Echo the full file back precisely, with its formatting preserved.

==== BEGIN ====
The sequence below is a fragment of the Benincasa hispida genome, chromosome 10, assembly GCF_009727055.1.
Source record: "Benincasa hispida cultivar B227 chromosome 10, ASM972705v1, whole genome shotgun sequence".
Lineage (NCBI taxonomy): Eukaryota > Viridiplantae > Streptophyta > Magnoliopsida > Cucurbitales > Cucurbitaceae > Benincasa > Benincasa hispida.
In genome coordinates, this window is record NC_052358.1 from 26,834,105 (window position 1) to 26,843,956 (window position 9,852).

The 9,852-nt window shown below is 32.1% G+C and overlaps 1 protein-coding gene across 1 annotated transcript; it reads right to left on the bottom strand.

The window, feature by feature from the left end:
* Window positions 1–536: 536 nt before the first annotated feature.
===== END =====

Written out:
The sequence below is a fragment of the Benincasa hispida genome, chromosome 10, assembly GCF_009727055.1.
Source record: "Benincasa hispida cultivar B227 chromosome 10, ASM972705v1, whole genome shotgun sequence".
Lineage (NCBI taxonomy): Eukaryota > Viridiplantae > Streptophyta > Magnoliopsida > Cucurbitales > Cucurbitaceae > Benincasa > Benincasa hispida.
In genome coordinates, this window is record NC_052358.1 from 26,834,105 (window position 1) to 26,843,956 (window position 9,852).

The 9,852-nt window shown below is 32.1% G+C and overlaps 1 protein-coding gene across 1 annotated transcript; it reads right to left on the bottom strand.

The window, feature by feature from the left end:
* Window positions 1–536: 536 nt before the first annotated feature.